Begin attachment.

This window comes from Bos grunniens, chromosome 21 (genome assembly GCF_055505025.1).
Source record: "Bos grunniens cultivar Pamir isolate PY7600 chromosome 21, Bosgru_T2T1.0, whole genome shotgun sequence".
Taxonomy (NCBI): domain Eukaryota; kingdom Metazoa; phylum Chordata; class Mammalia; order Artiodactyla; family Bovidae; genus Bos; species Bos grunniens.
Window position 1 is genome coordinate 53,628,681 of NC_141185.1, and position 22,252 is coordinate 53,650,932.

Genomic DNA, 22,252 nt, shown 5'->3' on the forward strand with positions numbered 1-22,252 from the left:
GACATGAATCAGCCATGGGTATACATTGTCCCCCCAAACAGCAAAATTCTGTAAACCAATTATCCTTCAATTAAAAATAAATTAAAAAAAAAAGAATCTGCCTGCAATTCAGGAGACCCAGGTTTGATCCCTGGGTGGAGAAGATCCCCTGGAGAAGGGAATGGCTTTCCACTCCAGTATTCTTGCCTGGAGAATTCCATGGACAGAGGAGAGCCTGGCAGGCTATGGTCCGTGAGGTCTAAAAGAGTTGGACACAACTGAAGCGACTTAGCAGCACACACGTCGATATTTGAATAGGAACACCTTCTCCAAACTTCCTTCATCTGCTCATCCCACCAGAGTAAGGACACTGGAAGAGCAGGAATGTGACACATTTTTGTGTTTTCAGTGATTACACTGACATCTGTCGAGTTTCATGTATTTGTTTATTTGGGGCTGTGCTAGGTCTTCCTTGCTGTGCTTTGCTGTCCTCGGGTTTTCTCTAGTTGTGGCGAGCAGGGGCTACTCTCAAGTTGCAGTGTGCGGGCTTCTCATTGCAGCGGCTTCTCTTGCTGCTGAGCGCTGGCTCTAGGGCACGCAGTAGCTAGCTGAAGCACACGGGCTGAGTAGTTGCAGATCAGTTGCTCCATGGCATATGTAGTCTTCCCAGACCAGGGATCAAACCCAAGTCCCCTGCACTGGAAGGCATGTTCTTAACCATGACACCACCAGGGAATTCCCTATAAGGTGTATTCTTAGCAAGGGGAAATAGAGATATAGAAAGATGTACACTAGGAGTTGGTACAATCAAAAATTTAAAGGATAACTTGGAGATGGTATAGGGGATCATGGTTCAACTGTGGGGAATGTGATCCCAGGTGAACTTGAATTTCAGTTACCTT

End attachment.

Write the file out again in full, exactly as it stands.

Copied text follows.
This window comes from Bos grunniens, chromosome 21 (genome assembly GCF_055505025.1).
Source record: "Bos grunniens cultivar Pamir isolate PY7600 chromosome 21, Bosgru_T2T1.0, whole genome shotgun sequence".
Taxonomy (NCBI): domain Eukaryota; kingdom Metazoa; phylum Chordata; class Mammalia; order Artiodactyla; family Bovidae; genus Bos; species Bos grunniens.
Window position 1 is genome coordinate 53,628,681 of NC_141185.1, and position 22,252 is coordinate 53,650,932.

Genomic DNA, 22,252 nt, shown 5'->3' on the forward strand with positions numbered 1-22,252 from the left:
GACATGAATCAGCCATGGGTATACATTGTCCCCCCAAACAGCAAAATTCTGTAAACCAATTATCCTTCAATTAAAAATAAATTAAAAAAAAAAGAATCTGCCTGCAATTCAGGAGACCCAGGTTTGATCCCTGGGTGGAGAAGATCCCCTGGAGAAGGGAATGGCTTTCCACTCCAGTATTCTTGCCTGGAGAATTCCATGGACAGAGGAGAGCCTGGCAGGCTATGGTCCGTGAGGTCTAAAAGAGTTGGACACAACTGAAGCGACTTAGCAGCACACACGTCGATATTTGAATAGGAACACCTTCTCCAAACTTCCTTCATCTGCTCATCCCACCAGAGTAAGGACACTGGAAGAGCAGGAATGTGACACATTTTTGTGTTTTCAGTGATTACACTGACATCTGTCGAGTTTCATGTATTTGTTTATTTGGGGCTGTGCTAGGTCTTCCTTGCTGTGCTTTGCTGTCCTCGGGTTTTCTCTAGTTGTGGCGAGCAGGGGCTACTCTCAAGTTGCAGTGTGCGGGCTTCTCATTGCAGCGGCTTCTCTTGCTGCTGAGCGCTGGCTCTAGGGCACGCAGTAGCTAGCTGAAGCACACGGGCTGAGTAGTTGCAGATCAGTTGCTCCATGGCATATGTAGTCTTCCCAGACCAGGGATCAAACCCAAGTCCCCTGCACTGGAAGGCATGTTCTTAACCATGACACCACCAGGGAATTCCCTATAAGGTGTATTCTTAGCAAGGGGAAATAGAGATATAGAAAGATGTACACTAGGAGTTGGTACAATCAAAAATTTAAAGGATAACTTGGAGATGGTATAGGGGATCATGGTTCAACTGTGGGGAATGTGATCCCAGGTGAACTTGAATTTCAGTTACCTT